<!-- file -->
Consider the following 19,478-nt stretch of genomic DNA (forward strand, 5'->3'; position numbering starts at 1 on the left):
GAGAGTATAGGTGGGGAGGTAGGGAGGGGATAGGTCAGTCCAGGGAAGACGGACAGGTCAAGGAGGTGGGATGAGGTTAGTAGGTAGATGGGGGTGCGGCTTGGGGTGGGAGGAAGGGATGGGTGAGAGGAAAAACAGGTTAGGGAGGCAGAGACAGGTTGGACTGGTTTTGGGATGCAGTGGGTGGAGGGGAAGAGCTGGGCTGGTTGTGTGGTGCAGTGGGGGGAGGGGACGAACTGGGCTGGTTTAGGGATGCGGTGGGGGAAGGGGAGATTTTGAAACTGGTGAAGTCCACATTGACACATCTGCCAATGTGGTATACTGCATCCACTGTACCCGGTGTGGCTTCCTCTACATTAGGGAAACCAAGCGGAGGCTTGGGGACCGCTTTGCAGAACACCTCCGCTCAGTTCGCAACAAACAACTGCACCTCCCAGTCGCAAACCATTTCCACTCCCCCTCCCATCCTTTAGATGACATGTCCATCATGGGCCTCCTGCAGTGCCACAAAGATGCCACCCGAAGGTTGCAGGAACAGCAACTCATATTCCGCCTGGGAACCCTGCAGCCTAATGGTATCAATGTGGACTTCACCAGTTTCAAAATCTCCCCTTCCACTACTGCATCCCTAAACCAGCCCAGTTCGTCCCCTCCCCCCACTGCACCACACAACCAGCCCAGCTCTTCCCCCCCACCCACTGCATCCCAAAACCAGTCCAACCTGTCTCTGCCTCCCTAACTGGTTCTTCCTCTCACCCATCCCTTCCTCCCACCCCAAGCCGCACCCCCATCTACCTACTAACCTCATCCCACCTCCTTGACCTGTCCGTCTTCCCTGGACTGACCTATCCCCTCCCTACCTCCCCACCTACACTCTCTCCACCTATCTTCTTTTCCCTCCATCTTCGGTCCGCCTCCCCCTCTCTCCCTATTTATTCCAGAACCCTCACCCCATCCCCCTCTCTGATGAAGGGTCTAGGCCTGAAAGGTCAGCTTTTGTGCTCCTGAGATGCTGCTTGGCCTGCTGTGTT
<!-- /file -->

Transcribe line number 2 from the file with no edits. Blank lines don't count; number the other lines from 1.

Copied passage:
GAGAGTATAGGTGGGGAGGTAGGGAGGGGATAGGTCAGTCCAGGGAAGACGGACAGGTCAAGGAGGTGGGATGAGGTTAGTAGGTAGATGGGGGTGCGGCTTGGGGTGGGAGGAAGGGATGGGTGAGAGGAAAAACAGGTTAGGGAGGCAGAGACAGGTTGGACTGGTTTTGGGATGCAGTGGGTGGAGGGGAAGAGCTGGGCTGGTTGTGTGGTGCAGTGGGGGGAGGGGACGAACTGGGCTGGTTTAGGGATGCGGTGGGGGAAGGGGAGATTTTGAAACTGGTGAAGTCCACATTGACACATCTGCCAATGTGGTATACTGCATCCACTGTACCCGGTGTGGCTTCCTCTACATTAGGGAAACCAAGCGGAGGCTTGGGGACCGCTTTGCAGAACACCTCCGCTCAGTTCGCAACAAACAACTGCACCTCCCAGTCGCAAACCATTTCCACTCCCCCTCCCATCCTTTAGATGACATGTCCATCATGGGCCTCCTGCAGTGCCACAAAGATGCCACCCGAAGGTTGCAGGAACAGCAACTCATATTCCGCCTGGGAACCCTGCAGCCTAATGGTATCAATGTGGACTTCACCAGTTTCAAAATCTCCCCTTCCACTACTGCATCCCTAAACCAGCCCAGTTCGTCCCCTCCCCCCACTGCACCACACAACCAGCCCAGCTCTTCCCCCCCACCCACTGCATCCCAAAACCAGTCCAACCTGTCTCTGCCTCCCTAACTGGTTCTTCCTCTCACCCATCCCTTCCTCCCACCCCAAGCCGCACCCCCATCTACCTACTAACCTCATCCCACCTCCTTGACCTGTCCGTCTTCCCTGGACTGACCTATCCCCTCCCTACCTCCCCACCTACACTCTCTCCACCTATCTTCTTTTCCCTCCATCTTCGGTCCGCCTCCCCCTCTCTCCCTATTTATTCCAGAACCCTCACCCCATCCCCCTCTCTGATGAAGGGTCTAGGCCTGAAAGGTCAGCTTTTGTGCTCCTGAGATGCTGCTTGGCCTGCTGTGTT